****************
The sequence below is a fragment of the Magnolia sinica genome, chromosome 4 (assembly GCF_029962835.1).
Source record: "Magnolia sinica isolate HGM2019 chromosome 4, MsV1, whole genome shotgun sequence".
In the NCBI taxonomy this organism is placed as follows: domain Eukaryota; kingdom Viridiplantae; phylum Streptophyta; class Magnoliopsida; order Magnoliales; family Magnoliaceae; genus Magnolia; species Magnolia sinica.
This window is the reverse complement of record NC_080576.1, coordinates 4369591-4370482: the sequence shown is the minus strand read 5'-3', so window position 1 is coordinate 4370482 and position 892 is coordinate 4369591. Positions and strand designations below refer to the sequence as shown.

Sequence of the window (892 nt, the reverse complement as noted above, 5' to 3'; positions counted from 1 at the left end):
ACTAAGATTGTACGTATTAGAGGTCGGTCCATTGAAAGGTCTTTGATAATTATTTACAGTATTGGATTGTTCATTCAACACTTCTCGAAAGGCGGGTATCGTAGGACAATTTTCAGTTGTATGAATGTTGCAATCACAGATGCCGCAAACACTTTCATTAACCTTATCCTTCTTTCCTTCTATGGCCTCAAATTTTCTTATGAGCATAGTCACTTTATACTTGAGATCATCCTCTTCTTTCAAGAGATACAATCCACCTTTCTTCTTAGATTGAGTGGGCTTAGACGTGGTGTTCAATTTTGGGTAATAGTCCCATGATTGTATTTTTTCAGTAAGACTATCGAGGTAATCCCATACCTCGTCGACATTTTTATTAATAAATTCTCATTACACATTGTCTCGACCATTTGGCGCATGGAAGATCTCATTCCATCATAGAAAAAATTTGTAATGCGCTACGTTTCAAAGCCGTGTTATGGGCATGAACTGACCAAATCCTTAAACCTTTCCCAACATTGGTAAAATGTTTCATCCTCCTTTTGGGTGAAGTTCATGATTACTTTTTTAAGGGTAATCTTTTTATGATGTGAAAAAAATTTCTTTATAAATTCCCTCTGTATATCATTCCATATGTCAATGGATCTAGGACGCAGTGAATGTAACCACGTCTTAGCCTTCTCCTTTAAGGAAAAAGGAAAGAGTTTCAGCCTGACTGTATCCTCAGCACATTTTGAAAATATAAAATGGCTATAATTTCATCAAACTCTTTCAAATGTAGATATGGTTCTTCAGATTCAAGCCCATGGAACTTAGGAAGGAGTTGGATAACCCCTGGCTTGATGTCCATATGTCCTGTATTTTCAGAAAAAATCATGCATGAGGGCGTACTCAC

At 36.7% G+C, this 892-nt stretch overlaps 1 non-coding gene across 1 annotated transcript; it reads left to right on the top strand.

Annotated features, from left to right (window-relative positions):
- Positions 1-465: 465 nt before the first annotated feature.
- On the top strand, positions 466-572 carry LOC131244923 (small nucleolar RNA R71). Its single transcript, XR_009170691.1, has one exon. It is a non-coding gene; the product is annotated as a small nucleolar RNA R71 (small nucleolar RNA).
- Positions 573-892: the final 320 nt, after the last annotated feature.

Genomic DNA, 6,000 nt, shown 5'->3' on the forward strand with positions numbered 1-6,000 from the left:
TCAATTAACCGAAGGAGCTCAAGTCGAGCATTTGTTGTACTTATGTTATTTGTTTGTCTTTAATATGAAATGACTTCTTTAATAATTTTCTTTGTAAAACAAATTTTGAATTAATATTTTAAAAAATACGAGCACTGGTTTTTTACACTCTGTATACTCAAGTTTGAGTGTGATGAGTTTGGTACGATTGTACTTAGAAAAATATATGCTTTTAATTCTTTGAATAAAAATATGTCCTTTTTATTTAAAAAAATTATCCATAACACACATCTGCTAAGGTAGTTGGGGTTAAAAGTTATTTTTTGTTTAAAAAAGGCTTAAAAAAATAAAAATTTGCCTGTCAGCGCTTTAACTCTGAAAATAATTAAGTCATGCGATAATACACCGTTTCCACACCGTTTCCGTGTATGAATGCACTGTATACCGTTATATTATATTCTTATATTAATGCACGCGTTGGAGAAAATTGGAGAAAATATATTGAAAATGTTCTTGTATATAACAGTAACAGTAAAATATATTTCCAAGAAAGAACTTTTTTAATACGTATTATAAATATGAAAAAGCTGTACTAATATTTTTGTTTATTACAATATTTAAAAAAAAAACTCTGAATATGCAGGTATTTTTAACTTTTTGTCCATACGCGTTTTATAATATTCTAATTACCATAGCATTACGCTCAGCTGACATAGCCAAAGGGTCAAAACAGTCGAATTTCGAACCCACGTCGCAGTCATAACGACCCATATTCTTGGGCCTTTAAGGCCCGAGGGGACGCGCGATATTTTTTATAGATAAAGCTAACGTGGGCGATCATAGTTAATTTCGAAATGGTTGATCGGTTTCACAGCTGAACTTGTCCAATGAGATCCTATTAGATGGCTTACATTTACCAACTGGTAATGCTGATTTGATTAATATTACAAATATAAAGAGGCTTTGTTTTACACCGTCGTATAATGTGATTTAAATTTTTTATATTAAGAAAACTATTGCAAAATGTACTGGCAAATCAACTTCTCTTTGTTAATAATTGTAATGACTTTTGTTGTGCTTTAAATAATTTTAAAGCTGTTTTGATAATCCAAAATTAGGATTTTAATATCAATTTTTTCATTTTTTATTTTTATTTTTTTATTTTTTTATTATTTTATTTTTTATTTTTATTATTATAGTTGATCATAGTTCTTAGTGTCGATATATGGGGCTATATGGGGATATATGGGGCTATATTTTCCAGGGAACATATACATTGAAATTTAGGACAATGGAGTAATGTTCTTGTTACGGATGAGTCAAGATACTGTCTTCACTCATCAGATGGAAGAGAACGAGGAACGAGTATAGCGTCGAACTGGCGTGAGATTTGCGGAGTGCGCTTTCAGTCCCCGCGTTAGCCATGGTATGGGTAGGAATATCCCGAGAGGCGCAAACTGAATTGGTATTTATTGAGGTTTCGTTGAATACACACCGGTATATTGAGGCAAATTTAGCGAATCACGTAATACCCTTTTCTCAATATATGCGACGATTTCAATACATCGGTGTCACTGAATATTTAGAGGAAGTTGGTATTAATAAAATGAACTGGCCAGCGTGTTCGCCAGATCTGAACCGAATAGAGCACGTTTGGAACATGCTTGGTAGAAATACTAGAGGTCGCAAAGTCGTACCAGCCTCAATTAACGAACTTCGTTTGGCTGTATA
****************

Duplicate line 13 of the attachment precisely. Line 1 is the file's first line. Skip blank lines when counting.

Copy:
TCAATTAACCGAAGGAGCTCAAGTCGAGCATTTGTTGTACTTATGTTATTTGTTTGTCTTTAATATGAAATGACTTCTTTAATAATTTTCTTTGTAAAACAAATTTTGAATTAATATTTTAAAAAATACGAGCACTGGTTTTTTACACTCTGTATACTCAAGTTTGAGTGTGATGAGTTTGGTACGATTGTACTTAGAAAAATATATGCTTTTAATTCTTTGAATAAAAATATGTCCTTTTTATTTAAAAAAATTATCCATAACACACATCTGCTAAGGTAGTTGGGGTTAAAAGTTATTTTTTGTTTAAAAAAGGCTTAAAAAAATAAAAATTTGCCTGTCAGCGCTTTAACTCTGAAAATAATTAAGTCATGCGATAATACACCGTTTCCACACCGTTTCCGTGTATGAATGCACTGTATACCGTTATATTATATTCTTATATTAATGCACGCGTTGGAGAAAATTGGAGAAAATATATTGAAAATGTTCTTGTATATAACAGTAACAGTAAAATATATTTCCAAGAAAGAACTTTTTTAATACGTATTATAAATATGAAAAAGCTGTACTAATATTTTTGTTTATTACAATATTTAAAAAAAAAACTCTGAATATGCAGGTATTTTTAACTTTTTGTCCATACGCGTTTTATAATATTCTAATTACCATAGCATTACGCTCAGCTGACATAGCCAAAGGGTCAAAACAGTCGAATTTCGAACCCACGTCGCAGTCATAACGACCCATATTCTTGGGCCTTTAAGGCCCGAGGGGACGCGCGATATTTTTTATAGATAAAGCTAACGTGGGCGATCATAGTTAATTTCGAAATGGTTGATCGGTTTCACAGCTGAACTTGTCCAATGAGATCCTATTAGATGGCTTACATTTACCAACTGGTAATGCTGATTTGATTAATATTACAAATATAAAGAGGCTTTGTTTTACACCGTCGTATAATGTGATTTAAATTTTTTATATTAAGAAAACTATTGCAAAATGTACTGGCAAATCAACTTCTCTTTGTTAATAATTGTAATGACTTTTGTTGTGCTTTAAATAATTTTAAAGCTGTTTTGATAATCCAAAATTAGGATTTTAATATCAATTTTTTCATTTTTTATTTTTATTTTTTTATTTTTTTATTATTTTATTTTTTATTTTTATTATTATAGTTGATCATAGTTCTTAGTGTCGATATATGGGGCTATATGGGGATATATGGGGCTATATTTTCCAGGGAACATATACATTGAAATTTAGGACAATGGAGTAATGTTCTTGTTACGGATGAGTCAAGATACTGTCTTCACTCATCAGATGGAAGAGAACGAGGAACGAGTATAGCGTCGAACTGGCGTGAGATTTGCGGAGTGCGCTTTCAGTCCCCGCGTTAGCCATGGTATGGGTAGGAATATCCCGAGAGGCGCAAACTGAATTGGTATTTATTGAGGTTTCGTTGAATACACACCGGTATATTGAGGCAAATTTAGCGAATCACGTAATACCCTTTTCTCAATATATGCGACGATTTCAATACATCGGTGTCACTGAATATTTAGAGGAAGTTGGTATTAATAAAATGAACTGGCCAGCGTGTTCGCCAGATCTGAACCGAATAGAGCACGTTTGGAACATGCTTGGTAGAAATACTAGAGGTCGCAAAGTCGTACCAGCCTCAATTAACGAACTTCGTTTGGCTGTATA